With the arrival of winter here are the top 9 reasons to visit Oakville in the snow.  Photos are courtesy of the Caddy Halliday Archive. These photos were generously donated to the PCI Archive by Silver Threads Oakville.  None of these images were captioned, so if any of you Oakvillians can identify anyone or anything, especially those aerial shots of the town at the end that contain some long gone buildings, let us know.

1.  See the site of the cross-country skiing alien abduction site.

Alien abduction while cross country skiing near Oakville, Manitoba.

Alien abduction while cross country skiing near Oakville, Manitoba.

2.  See the latest in snow removal technology.

The latest in snow clearing technology on display near Oakville, Manitoba.

The latest in snow clearing technology on display near Oakville, Manitoba.

3.  Experience the latest in children’s winter play structures.

"Baby in Snowbank" in Oakville, Manitoba.

“Baby in Snowbank” in Oakville, Manitoba.

4.  You can help local snow removal crews dig themselves out of the ditch.

"Tractor in ditch" - Oakville, Manitoba.

“Tractor in ditch” – Oakville, Manitoba.

5. See the latest in green insulation technology.

A light snowfall in Oakville.

A light snowfall in Oakville.

6.  Take a tour of the local Puck Factory.

Making pucks for the Oakville rink.

Making pucks for the Oakville rink.

7.  See Manitoba’s largest long-legged snowman, Blighter.

Manitoba's largest snowman "?" , Oakville ,Manitoba

Manitoba’s largest snowman “?” , Oakville ,Manitoba

8.  Enjoy kilometres of walking paths.

9.  Every day is a winter wonderland in Oakville.

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16 Responses

  1. Dan

    I actually think most of the shots from #9 were probably taken from the old elevator that used to be there. The first one is looking west along 1st ave. The third, fifth and sixth ones are pointing north where you can see 2nd St. The last one points northwest all appearing to be from the se vantage point.

    Reply
  2. Garth Christie

    I am familiar with a lot of these pictures. I was born in 1943 and these pictures are well before that, but they basically remained the same into the 50s

    Reply
    • Andree (Nicol) Michaleski

      I see Nicol’s General Store in the first picture as well as Bartlet’s garage, the Post Office, Ingram’s cafe and the United Church. I have similar pictures taken by my parents, Russ and Ethel Nicol. Andree Michaleski (nee Nicol). I would particularily be interested in hearing from Garth Christie about his memories.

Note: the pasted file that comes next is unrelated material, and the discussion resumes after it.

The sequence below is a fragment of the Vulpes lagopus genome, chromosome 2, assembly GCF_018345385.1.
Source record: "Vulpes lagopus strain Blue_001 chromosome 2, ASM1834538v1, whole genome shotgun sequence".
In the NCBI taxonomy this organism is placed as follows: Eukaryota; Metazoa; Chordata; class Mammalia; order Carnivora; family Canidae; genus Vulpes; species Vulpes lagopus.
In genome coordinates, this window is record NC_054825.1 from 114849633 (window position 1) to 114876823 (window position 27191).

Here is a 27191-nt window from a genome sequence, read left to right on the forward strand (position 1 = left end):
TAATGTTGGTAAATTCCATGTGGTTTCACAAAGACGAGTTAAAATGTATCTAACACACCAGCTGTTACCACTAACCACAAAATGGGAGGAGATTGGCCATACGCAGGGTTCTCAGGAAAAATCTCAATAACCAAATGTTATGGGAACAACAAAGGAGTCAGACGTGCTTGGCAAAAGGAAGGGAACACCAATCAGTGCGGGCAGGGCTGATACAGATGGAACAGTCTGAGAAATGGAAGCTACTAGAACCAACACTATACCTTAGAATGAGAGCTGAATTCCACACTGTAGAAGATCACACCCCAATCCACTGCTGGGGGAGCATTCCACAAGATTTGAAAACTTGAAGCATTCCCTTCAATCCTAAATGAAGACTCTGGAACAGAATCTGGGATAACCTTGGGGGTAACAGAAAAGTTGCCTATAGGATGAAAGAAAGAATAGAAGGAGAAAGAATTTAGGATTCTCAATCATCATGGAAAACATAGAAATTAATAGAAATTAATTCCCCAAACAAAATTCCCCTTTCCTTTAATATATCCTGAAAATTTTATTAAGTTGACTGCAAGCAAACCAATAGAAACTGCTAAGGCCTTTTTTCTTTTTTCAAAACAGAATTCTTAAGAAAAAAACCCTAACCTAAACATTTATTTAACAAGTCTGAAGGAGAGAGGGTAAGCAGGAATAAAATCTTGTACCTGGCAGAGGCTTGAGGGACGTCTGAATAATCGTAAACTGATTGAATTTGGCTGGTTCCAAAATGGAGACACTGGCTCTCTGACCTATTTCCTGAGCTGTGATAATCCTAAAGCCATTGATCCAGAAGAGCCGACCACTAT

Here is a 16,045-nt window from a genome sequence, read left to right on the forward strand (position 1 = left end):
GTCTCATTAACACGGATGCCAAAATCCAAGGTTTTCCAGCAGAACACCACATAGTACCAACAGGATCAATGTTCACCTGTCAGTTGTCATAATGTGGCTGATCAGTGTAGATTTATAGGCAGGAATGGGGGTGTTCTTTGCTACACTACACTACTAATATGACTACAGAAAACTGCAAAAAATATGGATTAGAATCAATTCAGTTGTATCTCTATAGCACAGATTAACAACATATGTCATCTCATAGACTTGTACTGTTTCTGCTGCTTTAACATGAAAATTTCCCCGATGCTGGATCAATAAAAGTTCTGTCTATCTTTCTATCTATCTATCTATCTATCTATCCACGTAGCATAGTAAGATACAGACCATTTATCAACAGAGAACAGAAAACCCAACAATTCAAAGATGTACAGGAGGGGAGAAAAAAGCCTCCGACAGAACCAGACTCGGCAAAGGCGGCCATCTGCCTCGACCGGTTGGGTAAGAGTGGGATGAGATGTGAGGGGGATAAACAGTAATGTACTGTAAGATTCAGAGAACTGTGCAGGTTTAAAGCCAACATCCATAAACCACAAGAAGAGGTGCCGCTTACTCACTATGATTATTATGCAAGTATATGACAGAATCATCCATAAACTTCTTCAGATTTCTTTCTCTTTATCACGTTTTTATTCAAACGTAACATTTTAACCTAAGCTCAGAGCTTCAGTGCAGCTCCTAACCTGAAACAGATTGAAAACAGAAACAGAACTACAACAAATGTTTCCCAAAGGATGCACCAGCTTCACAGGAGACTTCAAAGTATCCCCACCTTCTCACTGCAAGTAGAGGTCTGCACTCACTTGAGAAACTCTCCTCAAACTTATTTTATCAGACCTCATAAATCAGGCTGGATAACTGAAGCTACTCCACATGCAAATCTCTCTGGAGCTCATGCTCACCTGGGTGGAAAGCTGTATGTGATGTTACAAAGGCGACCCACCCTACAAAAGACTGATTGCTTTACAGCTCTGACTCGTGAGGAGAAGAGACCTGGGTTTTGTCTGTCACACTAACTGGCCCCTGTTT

Reply
  3. Cal Moon

    I was born in 1942 and recognise many buildings.

    E.g. To the right of Blights shop ( East) is what became the Oakville Co-op locker plant .
    Next on another pic was Joe Boddy’s General store.
    Then Watson’s General Store.
    Behind (north). Watson’s was the house where Walter Brooker lived.
    Then the Legion.

    On another pic looking straight north over The Pool hall and barber shop is
    The blacksmith shop run by Scotty Campbell who lived upstairs.
    Can also see the United Church and the Oakville School beyond.
    Chee from New Zealand

    Reply
    • Andree

      What a blast from the past to see your name Cal Moon. My brother Ron just saw your brother Jim in Calgary a few weeks ago. Trust you are well, Andree (Nicol) Michaleski.

      Reply
    • Andree (Nicol) Michaleski

      Cal Moon, I think of you periodically. My brother Ron saw your brother, Jim, a few months ago at a funeral in Calgary. I live on Vancouver Island but I still have very fond memories of Oakville and many people. I did run into Jim Alford out here That was fun as I had not seen him since school days.

      Reply
  4. Gail Hay (Holliday)

    Picture #6 is of Ivan Holliday, my dad, who made a ‘V’ shaped snow plough from wooden planks with angle iron on the bottom. He pulled this with his team of horses as shown, cleaning his driveway. We lived 3 miles north of Oakville.

    Reply
  5. Lindsay Munro